The city of Yokohoma, just south of Tokyo, has a special museum dedicated to warm, brothy ramen (or “raumen” as they spell it.)
Once you pay a small fee to enter, you are transported back to late-1950s era shitamachi Tokyo, right down to the advertising signs, street performers, a little toy shop and eight different actual ramen restaurants, each serving different styles of the iconic noodle bowl, at very reasonable prices (including perhaps a Kirin or Sapphoro beer to accompany your feast.)
In support of my time living in Sasebo, on Kyushu, I tried out the Hakata and Kumamoto restaurants; they specialize in Kyushu-style ramen, with lots of pork.
Some of the museum street performers tell Japanese adventure tales to children using special painted story-boards.
Watch their technique of building up to an exciting point in the story and then quickly showing a new picture: this is one of the cultural foundations of today’s anime and manga styles.
The gift shop has noodle-related knick-knacks including Naruto, who is a very popular manga character with his own action show on American TV.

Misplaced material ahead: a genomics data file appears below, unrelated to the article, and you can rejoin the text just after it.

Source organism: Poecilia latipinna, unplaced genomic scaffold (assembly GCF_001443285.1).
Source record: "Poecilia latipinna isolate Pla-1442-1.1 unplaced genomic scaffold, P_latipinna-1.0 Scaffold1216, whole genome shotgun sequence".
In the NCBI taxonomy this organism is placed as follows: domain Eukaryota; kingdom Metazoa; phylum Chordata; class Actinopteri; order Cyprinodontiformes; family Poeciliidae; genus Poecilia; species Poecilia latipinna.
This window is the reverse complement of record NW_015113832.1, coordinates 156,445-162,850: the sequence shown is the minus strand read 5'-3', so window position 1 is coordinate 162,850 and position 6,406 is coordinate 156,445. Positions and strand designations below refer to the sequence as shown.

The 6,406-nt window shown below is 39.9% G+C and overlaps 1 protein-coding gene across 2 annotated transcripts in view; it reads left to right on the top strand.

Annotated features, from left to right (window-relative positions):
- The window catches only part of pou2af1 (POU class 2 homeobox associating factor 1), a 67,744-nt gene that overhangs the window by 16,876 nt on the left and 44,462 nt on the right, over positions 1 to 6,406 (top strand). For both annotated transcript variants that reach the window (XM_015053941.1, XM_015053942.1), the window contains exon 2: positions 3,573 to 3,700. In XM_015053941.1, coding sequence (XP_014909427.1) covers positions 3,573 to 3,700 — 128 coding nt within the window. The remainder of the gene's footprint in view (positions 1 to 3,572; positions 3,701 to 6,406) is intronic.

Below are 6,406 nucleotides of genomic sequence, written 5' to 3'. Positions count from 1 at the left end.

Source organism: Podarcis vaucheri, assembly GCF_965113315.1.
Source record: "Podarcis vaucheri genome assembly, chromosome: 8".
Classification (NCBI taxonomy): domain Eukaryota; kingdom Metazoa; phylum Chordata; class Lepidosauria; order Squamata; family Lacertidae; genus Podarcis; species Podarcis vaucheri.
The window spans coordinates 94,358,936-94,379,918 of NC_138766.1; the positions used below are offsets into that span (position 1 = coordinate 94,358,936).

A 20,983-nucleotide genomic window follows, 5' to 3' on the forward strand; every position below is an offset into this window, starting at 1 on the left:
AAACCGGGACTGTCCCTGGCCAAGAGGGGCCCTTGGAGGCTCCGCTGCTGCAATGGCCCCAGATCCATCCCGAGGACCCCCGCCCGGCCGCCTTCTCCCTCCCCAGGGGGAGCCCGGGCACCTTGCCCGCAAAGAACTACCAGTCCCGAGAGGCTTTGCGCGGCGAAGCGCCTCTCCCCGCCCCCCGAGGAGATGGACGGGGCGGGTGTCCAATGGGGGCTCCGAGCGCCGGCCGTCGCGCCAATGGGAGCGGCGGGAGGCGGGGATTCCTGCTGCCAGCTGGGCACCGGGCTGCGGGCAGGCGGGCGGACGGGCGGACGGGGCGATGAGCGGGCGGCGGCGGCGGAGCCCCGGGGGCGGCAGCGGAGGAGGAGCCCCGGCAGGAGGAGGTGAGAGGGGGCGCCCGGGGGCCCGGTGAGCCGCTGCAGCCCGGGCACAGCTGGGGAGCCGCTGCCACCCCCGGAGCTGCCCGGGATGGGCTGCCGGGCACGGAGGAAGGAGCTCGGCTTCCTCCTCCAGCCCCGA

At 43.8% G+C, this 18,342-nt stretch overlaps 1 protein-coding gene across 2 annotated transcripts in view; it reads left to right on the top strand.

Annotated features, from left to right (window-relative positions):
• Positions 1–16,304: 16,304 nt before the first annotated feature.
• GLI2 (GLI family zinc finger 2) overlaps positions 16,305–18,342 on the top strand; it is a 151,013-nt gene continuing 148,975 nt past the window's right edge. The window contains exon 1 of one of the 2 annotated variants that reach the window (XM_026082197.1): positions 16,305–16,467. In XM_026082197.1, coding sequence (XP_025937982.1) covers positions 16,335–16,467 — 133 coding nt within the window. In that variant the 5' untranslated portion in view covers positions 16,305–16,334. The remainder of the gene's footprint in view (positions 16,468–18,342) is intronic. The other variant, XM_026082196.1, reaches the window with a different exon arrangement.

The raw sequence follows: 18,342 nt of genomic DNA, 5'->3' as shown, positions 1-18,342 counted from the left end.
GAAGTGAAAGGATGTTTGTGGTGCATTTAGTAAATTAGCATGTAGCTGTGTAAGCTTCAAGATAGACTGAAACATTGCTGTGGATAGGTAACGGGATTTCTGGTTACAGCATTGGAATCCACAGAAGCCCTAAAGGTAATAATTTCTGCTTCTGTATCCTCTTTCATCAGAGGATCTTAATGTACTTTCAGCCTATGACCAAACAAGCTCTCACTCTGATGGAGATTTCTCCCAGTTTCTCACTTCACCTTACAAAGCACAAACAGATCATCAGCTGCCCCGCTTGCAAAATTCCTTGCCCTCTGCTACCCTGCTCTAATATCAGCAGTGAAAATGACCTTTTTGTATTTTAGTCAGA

His name comes from the traditional small decorative egg item with a swirl that is placed on top of bowls of ramen.
HOW TO GET THERE: Take the subway from Tokyo to the Sakuragi-cho subway station and walk out the Minato Mirai exit.
There is a tourist booth just outside the exit where you can get maps and directions to all of the attractions in Yokohama.
The Ramen Museum is a few minute’s walk from Exit 8 of the Shinyokohama subway station on the Yokohama City subway line.
Here’s a fun video of a Backstreet Boys-ish pop group called DBSK who visit the museum (hence the flashy intro but just wait; the museum comes on in a minute or so.) There are English subtitles but they’re small and you have to read quickly.
Here’s the direct URL link to the video if you can’t see the box below.
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